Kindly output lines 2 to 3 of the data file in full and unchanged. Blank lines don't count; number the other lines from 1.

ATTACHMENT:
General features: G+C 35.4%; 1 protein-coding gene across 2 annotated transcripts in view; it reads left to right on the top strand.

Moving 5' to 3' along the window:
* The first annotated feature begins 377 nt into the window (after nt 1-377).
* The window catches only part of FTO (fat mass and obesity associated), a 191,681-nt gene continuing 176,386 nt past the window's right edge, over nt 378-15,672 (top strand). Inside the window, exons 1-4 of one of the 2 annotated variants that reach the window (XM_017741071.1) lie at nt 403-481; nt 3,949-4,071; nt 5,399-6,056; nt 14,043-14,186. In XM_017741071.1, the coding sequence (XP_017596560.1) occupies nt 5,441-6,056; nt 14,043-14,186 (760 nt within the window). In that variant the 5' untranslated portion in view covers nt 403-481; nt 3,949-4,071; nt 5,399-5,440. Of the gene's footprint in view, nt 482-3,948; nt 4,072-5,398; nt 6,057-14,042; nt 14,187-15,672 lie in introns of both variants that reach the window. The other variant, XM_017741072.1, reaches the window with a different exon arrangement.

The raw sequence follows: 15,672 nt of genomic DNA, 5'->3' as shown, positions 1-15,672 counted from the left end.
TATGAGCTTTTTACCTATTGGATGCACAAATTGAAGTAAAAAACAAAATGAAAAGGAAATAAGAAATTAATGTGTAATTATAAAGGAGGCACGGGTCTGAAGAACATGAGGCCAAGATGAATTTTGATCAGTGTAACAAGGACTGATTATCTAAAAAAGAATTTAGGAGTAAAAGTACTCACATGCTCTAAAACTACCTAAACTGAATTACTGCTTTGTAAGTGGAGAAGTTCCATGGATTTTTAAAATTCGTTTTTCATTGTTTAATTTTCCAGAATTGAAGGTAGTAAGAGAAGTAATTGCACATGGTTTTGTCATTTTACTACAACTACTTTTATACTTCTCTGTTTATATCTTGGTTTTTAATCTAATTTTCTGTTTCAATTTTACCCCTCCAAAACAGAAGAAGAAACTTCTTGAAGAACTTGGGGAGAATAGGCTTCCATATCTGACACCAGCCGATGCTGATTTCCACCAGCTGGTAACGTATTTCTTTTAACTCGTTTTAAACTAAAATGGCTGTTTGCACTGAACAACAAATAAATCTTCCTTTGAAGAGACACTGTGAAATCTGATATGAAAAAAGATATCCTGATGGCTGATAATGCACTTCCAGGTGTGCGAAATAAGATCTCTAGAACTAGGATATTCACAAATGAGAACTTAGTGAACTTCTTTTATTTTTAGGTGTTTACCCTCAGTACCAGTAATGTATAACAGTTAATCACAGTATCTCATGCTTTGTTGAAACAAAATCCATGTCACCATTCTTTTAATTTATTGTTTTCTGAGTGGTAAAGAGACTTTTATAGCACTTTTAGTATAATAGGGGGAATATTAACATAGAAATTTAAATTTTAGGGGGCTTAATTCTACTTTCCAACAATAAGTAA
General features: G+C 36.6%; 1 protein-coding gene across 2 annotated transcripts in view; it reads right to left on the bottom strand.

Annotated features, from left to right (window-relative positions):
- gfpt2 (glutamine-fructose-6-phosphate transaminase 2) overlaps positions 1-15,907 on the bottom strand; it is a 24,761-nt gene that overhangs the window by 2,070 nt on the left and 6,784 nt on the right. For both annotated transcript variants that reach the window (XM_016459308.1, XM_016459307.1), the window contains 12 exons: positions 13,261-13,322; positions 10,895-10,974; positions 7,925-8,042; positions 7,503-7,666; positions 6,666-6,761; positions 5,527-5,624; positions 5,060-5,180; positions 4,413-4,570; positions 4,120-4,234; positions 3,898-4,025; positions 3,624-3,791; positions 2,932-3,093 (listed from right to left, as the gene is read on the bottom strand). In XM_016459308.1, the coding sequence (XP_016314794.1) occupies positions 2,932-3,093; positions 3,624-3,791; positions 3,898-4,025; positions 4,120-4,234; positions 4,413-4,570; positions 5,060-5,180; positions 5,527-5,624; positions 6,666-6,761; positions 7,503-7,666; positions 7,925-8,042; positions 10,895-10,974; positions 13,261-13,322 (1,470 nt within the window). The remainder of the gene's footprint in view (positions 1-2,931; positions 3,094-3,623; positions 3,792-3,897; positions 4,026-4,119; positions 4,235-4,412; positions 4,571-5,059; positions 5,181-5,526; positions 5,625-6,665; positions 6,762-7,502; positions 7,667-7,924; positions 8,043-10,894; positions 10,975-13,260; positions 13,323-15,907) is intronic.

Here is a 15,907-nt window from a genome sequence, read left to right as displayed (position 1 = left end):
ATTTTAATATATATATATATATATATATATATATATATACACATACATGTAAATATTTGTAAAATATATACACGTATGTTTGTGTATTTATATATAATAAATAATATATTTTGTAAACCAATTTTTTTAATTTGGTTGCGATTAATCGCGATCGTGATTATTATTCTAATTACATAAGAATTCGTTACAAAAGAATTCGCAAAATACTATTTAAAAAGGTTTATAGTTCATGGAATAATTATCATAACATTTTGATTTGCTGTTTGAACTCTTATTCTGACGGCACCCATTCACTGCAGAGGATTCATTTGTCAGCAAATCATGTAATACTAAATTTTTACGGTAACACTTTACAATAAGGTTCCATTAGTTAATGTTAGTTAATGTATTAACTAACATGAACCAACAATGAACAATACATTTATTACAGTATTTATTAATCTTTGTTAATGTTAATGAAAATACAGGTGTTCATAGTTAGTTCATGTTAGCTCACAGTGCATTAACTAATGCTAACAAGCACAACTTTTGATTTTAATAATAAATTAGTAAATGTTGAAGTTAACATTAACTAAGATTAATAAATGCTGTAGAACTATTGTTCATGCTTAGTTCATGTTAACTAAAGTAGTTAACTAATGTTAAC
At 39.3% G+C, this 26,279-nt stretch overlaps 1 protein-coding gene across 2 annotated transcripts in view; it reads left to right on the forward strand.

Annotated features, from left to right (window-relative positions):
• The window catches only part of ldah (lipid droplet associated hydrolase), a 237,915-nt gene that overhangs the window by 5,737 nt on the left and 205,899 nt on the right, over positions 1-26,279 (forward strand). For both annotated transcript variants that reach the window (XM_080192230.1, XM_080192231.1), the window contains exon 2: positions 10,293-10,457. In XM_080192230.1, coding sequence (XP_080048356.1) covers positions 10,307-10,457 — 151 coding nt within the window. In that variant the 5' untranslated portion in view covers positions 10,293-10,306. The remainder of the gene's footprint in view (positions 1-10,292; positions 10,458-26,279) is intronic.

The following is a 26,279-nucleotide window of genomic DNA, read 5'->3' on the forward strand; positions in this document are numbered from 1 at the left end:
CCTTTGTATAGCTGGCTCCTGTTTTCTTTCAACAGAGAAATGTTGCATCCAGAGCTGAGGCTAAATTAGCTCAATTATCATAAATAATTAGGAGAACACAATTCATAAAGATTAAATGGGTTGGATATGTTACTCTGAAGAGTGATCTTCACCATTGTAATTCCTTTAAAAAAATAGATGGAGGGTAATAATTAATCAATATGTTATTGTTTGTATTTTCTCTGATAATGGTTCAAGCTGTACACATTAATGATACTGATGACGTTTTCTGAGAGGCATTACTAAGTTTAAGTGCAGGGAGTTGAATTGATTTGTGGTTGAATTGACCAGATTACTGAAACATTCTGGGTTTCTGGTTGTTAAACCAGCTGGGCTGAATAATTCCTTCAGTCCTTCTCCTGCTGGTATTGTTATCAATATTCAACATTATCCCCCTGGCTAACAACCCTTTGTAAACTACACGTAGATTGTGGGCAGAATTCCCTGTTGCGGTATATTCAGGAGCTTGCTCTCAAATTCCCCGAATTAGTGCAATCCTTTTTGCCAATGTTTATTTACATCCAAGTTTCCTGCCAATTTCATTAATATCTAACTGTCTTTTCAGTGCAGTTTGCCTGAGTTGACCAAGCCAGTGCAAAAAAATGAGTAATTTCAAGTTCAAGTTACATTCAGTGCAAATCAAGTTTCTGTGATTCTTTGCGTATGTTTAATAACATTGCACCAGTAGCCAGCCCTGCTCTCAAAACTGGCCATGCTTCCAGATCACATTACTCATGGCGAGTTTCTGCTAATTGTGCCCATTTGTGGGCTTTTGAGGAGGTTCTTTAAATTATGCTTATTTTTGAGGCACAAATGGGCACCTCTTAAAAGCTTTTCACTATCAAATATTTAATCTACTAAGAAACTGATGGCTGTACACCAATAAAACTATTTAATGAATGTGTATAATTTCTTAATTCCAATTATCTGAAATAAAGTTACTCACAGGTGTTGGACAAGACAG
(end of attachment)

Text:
Moving 5' to 3' along the window:
* The first annotated feature begins 377 nt into the window (after nt 1-377).